Featured Research

from universities, journals, and other organizations

Toward The Design Of Greener Consumer Products

Date:
September 18, 2009
Source:
American Chemical Society
Summary:
Scientists are reporting development of a new method for screening molecules and predicting how certain materials, ranging from chemicals used in carpeting to electronics, will contribute to global warming.

So you're a manufacturer about to introduce a new consumer product to the marketplace. Will that product or the manufacture of the product contribute to global warming through the greenhouse effect? Until now, there was no clear way to answer that question.

Scientists are reporting development of a new method for screening molecules and predicting how certain materials, ranging from chemicals used in carpeting to electronics, will contribute to global warming.

Their study is scheduled for the Nov. 12 issue of ACS' Journal of Physical Chemistry A, a weekly publication.

In the new study, Timothy Lee, Partha Bera, and Joseph Francisco note that carbon dioxide is the main greenhouse gas, which traps heat near Earth's surface like the panes of glass in a greenhouse. However, other gases have the same effect, and in fact are even more efficient greenhouse gases than carbon dioxide. Scientists know that the molecules in gases differ in their ability to contribute to global warming. But they know little about the hows and whys – the molecular basis of those differences.

The scientists analyzed more than a dozen molecules involved in global warming to find out which chemical and physical properties are most important in determining their inherent radiative efficiency, and thus possess the largest potential to contribute to global warming. They found that molecules containing several fluorine atoms tend to be strong greenhouse gases, compared to molecules containing chlorine and/or hydrogen. They found for the first time that molecules containing several fluorine atoms bonded to the same carbon increase their radiative efficiency in a non-linear fashion.

"It is hoped that the results from this study will be used in the design of more environmentally friendly materials," the study notes.


Story Source:

The above story is based on materials provided by American Chemical Society. Note: Materials may be edited for content and length.


Journal Reference:

  1. Bera et al. Identifying the Molecular Origin of Global Warming. The Journal of Physical Chemistry A, 2009; 090820133132029 DOI: 10.1021/jp905097g

Cite This Page:

American Chemical Society. "Toward The Design Of Greener Consumer Products." ScienceDaily. ScienceDaily, 18 September 2009. <www.sciencedaily.com/releases/2009/09/090916103420.htm>.
American Chemical Society. (2009, September 18). Toward The Design Of Greener Consumer Products. ScienceDaily. Retrieved September 16, 2014 from www.sciencedaily.com/releases/2009/09/090916103420.htm
American Chemical Society. "Toward The Design Of Greener Consumer Products." ScienceDaily. www.sciencedaily.com/releases/2009/09/090916103420.htm (accessed September 16, 2014).

Share This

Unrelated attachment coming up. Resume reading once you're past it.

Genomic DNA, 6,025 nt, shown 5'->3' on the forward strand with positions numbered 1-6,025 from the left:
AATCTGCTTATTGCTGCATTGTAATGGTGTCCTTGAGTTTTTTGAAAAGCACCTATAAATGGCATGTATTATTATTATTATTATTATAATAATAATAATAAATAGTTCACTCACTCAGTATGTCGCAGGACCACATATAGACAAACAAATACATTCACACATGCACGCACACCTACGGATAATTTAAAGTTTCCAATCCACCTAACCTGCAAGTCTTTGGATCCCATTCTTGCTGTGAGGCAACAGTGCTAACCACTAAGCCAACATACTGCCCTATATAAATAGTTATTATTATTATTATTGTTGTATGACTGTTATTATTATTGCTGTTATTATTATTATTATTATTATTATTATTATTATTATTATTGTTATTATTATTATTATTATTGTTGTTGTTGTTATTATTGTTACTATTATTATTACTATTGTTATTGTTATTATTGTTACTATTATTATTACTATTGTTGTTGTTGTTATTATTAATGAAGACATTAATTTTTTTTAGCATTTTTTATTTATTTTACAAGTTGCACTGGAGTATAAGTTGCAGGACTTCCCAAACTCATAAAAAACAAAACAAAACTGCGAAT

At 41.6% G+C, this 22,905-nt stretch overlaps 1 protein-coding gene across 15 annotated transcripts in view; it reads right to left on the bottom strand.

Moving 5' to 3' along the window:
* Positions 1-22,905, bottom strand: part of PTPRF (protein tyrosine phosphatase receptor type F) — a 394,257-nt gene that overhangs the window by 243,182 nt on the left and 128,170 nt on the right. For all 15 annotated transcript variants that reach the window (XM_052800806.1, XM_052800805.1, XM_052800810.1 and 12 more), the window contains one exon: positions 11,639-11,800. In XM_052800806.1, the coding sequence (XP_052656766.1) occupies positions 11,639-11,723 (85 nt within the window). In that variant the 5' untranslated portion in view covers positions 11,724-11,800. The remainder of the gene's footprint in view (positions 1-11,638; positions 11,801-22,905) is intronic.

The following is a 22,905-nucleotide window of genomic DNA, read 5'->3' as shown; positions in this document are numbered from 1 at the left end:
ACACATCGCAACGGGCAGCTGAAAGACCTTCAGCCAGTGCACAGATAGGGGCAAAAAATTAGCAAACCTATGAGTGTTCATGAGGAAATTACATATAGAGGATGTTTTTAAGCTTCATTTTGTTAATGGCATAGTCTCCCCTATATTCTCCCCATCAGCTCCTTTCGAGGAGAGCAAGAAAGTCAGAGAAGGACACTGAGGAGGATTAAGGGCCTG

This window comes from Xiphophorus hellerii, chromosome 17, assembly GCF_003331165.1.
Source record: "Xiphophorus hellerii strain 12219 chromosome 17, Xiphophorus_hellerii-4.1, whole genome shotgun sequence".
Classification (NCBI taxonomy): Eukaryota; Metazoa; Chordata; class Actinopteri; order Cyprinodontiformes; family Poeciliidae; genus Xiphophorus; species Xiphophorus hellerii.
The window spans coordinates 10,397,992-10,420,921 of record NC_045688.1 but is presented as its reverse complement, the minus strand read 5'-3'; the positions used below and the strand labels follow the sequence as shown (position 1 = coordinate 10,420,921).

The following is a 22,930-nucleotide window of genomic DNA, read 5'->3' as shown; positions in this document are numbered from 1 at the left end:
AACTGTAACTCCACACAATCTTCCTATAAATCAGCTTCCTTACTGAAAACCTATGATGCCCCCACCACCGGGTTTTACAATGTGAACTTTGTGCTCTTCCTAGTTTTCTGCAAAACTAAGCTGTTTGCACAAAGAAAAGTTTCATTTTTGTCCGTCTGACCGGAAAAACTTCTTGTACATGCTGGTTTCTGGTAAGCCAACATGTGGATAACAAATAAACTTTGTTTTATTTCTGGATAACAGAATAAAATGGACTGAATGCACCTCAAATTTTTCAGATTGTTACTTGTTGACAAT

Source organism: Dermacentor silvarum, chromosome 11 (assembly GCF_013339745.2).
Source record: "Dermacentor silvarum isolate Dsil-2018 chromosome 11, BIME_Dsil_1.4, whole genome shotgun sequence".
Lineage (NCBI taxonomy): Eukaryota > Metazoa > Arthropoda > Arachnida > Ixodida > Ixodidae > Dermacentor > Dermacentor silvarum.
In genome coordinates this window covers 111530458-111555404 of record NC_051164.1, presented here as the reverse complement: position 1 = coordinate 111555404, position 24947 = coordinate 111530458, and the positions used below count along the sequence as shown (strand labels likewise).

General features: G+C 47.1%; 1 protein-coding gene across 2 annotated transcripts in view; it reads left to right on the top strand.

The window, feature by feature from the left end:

More Earth & Climate News

Tuesday, September 16, 2014

Featured Research

from universities, journals, and other organizations


Featured Videos

from AP, Reuters, AFP, and other news services

Conservationists Face Uphill PR Battle With New Shark Rules

Conservationists Face Uphill PR Battle With New Shark Rules

Newsy (Sep. 14, 2014) New conservation measures for shark fishing face an uphill PR battle in the fight to slow shark extinction. Video provided by Newsy
Powered by NewsLook.com
Pakistan's 'killer Mountain' Fails to Draw Tourists After Attack

Pakistan's 'killer Mountain' Fails to Draw Tourists After Attack

AFP (Sep. 12, 2014) In June 2013, 10 foreign mountaineers and their guide were murdered on Nanga Parbat, an iconic peak that stands at 8,126m tall in northern Pakisan. Duration: 02:34 Video provided by AFP
Powered by NewsLook.com
Solar Storm To Hit This Weekend, Scientists Not Worried

Solar Storm To Hit This Weekend, Scientists Not Worried

Newsy (Sep. 11, 2014) Two solar flares which erupted in our direction this week will arrive this weekend. The resulting solar storm will be powerful but not dangerous. Video provided by Newsy
Powered by NewsLook.com
The Ozone Layer Is Recovering, But It's Not All Good News

The Ozone Layer Is Recovering, But It's Not All Good News

Newsy (Sep. 11, 2014) The Ozone layer is recovering thickness! Hooray! But in helping its recovery, we may have also helped put more greenhouse gases out there. Hooray? Video provided by Newsy
Powered by NewsLook.com

Search ScienceDaily

Number of stories in archives: 140,361

Find with keyword(s):
Enter a keyword or phrase to search ScienceDaily for related topics and research stories.

Save/Print:
Share:

Breaking News:
from the past week

In Other News

... from NewsDaily.com

Science News

Health News

Environment News

Technology News



Save/Print:
Share:

Free Subscriptions


Get the latest science news with ScienceDaily's free email newsletters, updated daily and weekly. Or view hourly updated newsfeeds in your RSS reader:

Get Social & Mobile


Keep up to date with the latest news from ScienceDaily via social networks and mobile apps:

Have Feedback?


Tell us what you think of ScienceDaily -- we welcome both positive and negative comments. Have any problems using the site? Questions?
Mobile: iPhone Android Web
Follow: Facebook Twitter Google+
Subscribe: RSS Feeds Email Newsletters
Latest Headlines Health & Medicine Mind & Brain Space & Time Matter & Energy Computers & Math Plants & Animals Earth & Climate Fossils & Ruins